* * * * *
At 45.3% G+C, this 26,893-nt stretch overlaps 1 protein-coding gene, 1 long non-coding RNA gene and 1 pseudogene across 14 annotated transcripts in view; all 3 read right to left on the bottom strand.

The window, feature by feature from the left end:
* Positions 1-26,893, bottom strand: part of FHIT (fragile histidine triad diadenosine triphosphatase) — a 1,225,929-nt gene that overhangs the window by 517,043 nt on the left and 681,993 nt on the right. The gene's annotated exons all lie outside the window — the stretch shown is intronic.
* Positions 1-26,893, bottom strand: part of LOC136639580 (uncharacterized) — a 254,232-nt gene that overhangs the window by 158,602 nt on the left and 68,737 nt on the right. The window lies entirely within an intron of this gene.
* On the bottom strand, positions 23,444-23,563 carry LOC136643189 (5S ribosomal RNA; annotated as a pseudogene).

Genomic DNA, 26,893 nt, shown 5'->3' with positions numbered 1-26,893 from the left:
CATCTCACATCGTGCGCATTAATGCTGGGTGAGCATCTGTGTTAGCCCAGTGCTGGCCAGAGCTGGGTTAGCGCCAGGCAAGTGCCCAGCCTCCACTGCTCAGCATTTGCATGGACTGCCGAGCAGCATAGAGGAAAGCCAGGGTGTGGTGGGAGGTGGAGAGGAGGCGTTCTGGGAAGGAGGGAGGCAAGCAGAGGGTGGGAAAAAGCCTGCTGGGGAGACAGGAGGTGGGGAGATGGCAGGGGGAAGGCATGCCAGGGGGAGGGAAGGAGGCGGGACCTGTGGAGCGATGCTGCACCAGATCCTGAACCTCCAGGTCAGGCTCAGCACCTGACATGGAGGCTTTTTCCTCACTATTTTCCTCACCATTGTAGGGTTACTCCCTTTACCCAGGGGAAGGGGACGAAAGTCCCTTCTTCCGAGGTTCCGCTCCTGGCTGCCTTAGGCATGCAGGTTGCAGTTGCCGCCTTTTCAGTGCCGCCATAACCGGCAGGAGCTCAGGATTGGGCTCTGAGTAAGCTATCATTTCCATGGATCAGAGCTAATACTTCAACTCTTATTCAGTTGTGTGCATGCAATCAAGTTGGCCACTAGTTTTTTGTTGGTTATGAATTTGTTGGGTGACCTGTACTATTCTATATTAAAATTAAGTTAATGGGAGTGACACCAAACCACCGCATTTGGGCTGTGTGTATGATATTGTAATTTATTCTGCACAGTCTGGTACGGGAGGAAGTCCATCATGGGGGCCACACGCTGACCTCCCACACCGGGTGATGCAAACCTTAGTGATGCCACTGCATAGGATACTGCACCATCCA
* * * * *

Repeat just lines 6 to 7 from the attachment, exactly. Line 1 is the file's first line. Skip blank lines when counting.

Genomic DNA, 26,893 nt, shown 5'->3' with positions numbered 1-26,893 from the left:
CATCTCACATCGTGCGCATTAATGCTGGGTGAGCATCTGTGTTAGCCCAGTGCTGGCCAGAGCTGGGTTAGCGCCAGGCAAGTGCCCAGCCTCCACTGCTCAGCATTTGCATGGACTGCCGAGCAGCATAGAGGAAAGCCAGGGTGTGGTGGGAGGTGGAGAGGAGGCGTTCTGGGAAGGAGGGAGGCAAGCAGAGGGTGGGAAAAAGCCTGCTGGGGAGACAGGAGGTGGGGAGATGGCAGGGGGAAGGCATGCCAGGGGGAGGGAAGGAGGCGGGACCTGTGGAGCGATGCTGCACCAGATCCTGAACCTCCAGGTCAGGCTCAGCACCTGACATGGAGGCTTTTTCCTCACTATTTTCCTCACCATTGTAGGGTTACTCCCTTTACCCAGGGGAAGGGGACGAAAGTCCCTTCTTCCGAGGTTCCGCTCCTGGCTGCCTTAGGCATGCAGGTTGCAGTTGCCGCCTTTTCAGTGCCGCCATAACCGGCAGGAGCTCAGGATTGGGCTCTGAGTAAGCTATCATTTCCATGGATCAGAGCTAATACTTCAACTCTTATTCAGTTGTGTGCATGCAATCAAGTTGGCCACTAGTTTTTTGTTGGTTATGAATTTGTTGGGTGACCTGTACTATTCTATATTAAAATTAAGTTAATGGGAGTGACACCAAACCACCGCATTTGGGCTGTGTGTATGATATTGTAATTTATTCTGCACAGTCTGGTACGGGAGGAAGTCCATCATGGGGGCCACACGCTGACCTCCCACACCGGGTGATGCAAACCTTAGTGATGCCACTGCATAGGATACTGCACCATCCA